Sierra Leone

Volume 2 No 5                                                        June 1996

EDITORIAL

LET THE PEACE TALKS RESUME

We must avoid another war in Sierra Leone. Even with the present war, the cost of peace is always going to be too high. But then, so much higher will be the cost of not achieving it. Having come so close to a settlement as the negotiators on both sides have assured us, they should go that little further to ensure that a peace deal is signed, sealed, and delivered for the sakes of the long suffering citizens of Sierra Leone.

Our editorial in Focus Vol 1 No 8 presaged these hiccups when we said thus: "All of this will not happen overnight. We can make a start by agreeing on what our differences are; secondly what our fears are; thirdly, identifying the things that we agree on because they can be the basis on which we can start to negotiate on all the others".

It would appear that the first and last of these have been applied. The second, ie the fears of the parties, is probably the dominant factor at this stage and, therefore, accounts for the "impasse" - to quote the Chairman, Ivory Coast's Foreign Minister Mr Amara Essy. Both parties have genuine fears which the next phase of the negotiations should address and allay, come what may. Let us briefly say what we think these may be:

The RUF:

(1) Corporal Foday Sankoh's problem is that he must do a deal that is defensible with, and acceptable to, his combatant faction. Otherwise he may be ignored and a more militant section (or sections) may hold sway. So far he has succeeded in keeping them in check, despite the recent increase in violations of the cease fire.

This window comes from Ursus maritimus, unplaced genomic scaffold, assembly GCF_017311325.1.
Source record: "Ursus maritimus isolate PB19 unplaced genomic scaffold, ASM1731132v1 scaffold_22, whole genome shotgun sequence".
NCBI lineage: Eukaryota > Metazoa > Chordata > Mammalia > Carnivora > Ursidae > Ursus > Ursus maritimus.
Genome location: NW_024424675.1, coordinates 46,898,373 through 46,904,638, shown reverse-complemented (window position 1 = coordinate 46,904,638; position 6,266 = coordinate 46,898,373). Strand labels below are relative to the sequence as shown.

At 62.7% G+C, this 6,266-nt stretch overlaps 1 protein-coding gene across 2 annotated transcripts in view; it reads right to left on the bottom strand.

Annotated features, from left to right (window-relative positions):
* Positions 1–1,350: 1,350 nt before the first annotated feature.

(2) As fighters who have been in a war in which atrocities have been perpetrated against civilians, RUF combatants must naturally be haunted by thoughts of being confronted by a vengeful population in peace time. One cannot be certain, judging by the utterances of several of our fellow citizens - especially those who have been victims of this war - that the people of Sierra Leone are as yet prepared to accommodate those whom they have perceived all along as killers.

(3) At best, it is conceivable that the RUF view with cynicism the prospect that they will have to look to their former adversary - in this case South African Executive Outcomes - for their own personal security and protection, when they lay down their weapons after a peace deal.


The Government:

(1) President Kabbah's government might argue, reasonably, that it has just inherited a war, not of its own making, from an unpopular military government which was reluctant to give up power; that it is probably too early to trust the Sierra Leone army. Its first duty therefore is to protect the electorate.

(2) Considering, also, that even the NPRC military government could not control a large number of its own soldiers, what chance does a civilian government have of doing better? Thrown out of office ungraciously by an implacably militant and hostile electorate, disgruntled elements in the army will continue to pose a serious threat to the current civilian order.

(3) Following from (2) above, there is a threat that such renegade elements in the army may collude with the RUF or elements of the RUF to form a third, fourth or other force that could create security problems for the country and its citizens.